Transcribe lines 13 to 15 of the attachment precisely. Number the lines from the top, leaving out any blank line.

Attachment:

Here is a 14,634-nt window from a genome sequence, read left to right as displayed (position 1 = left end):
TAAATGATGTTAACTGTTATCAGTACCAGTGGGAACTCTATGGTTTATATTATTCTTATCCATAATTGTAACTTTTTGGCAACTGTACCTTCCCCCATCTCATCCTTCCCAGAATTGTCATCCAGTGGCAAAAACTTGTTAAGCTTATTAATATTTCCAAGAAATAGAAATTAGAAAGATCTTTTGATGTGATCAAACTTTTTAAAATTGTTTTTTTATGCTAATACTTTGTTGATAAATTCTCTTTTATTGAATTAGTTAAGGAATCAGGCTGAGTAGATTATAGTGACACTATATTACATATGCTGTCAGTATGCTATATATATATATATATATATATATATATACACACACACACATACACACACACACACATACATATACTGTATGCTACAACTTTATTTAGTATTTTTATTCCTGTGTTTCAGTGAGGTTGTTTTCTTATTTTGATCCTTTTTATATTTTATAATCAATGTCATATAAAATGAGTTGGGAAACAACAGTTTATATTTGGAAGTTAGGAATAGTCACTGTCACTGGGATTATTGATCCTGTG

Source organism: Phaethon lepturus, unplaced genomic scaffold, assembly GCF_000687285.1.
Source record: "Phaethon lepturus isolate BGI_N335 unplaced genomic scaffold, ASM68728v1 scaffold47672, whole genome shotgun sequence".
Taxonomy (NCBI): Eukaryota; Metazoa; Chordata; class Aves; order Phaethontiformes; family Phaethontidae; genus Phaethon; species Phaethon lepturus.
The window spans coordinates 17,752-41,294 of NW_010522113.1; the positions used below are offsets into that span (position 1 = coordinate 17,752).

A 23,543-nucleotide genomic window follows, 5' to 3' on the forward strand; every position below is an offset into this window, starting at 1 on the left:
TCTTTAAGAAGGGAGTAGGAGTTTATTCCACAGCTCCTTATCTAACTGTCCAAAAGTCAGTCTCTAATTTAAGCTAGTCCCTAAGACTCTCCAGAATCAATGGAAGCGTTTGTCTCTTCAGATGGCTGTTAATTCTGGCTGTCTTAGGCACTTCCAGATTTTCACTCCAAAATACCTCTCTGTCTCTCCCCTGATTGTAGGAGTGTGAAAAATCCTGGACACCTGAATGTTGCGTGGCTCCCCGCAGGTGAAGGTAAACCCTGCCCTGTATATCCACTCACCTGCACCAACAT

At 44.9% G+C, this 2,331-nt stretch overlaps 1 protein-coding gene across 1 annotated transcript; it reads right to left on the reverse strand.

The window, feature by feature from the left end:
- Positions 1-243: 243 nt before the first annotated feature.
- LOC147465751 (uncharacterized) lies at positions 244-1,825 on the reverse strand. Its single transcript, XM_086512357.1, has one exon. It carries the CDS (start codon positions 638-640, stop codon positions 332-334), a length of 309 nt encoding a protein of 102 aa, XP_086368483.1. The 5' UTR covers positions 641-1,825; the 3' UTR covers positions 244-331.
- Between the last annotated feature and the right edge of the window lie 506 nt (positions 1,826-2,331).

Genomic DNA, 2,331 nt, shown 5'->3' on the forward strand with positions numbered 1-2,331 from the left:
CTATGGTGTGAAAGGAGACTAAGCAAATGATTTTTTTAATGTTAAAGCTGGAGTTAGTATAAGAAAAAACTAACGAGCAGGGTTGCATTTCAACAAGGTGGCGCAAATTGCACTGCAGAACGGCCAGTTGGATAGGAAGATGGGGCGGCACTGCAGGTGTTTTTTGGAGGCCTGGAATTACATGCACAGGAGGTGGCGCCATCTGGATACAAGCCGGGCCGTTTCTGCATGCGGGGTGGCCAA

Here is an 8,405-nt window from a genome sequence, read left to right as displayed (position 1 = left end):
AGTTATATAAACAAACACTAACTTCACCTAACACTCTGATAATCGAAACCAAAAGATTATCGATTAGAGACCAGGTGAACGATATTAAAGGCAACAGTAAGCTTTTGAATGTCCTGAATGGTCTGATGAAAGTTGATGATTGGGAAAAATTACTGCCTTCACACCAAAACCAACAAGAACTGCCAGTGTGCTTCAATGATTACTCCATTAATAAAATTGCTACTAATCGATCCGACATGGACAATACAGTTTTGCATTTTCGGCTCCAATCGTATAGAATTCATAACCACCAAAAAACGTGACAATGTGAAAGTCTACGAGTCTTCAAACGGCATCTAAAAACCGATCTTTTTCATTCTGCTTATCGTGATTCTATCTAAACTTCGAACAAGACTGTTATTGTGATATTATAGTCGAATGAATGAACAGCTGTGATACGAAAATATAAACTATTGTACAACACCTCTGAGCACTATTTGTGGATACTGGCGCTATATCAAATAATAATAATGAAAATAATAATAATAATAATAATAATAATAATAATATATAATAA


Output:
- Between the last annotated feature and the right edge of the window lie 506 nt (positions 1,826-2,331).

Genomic DNA, 2,331 nt, shown 5'->3' on the forward strand with positions numbered 1-2,331 from the left:
CTATGGTGTGAAAGGAGACTAAGCAAATGATTTTTTTAATGTTAAAGCTGGAGTTAGTATAAGAAAAAACTAACGAGCAGGGTTGCATTTCAACAAGGTGGCGCAAATTGCACTGCAGAACGGCCAGTTGGATAGGAAGATGGGGCGGCACTGCAGGTGTTTTTTGGAGGCCTGGAATTACATGCACAGGAGGTGGCGCCATCTGGATACAAGCCGGGCCGTTTCTGCATGCGGGGTGGCCAA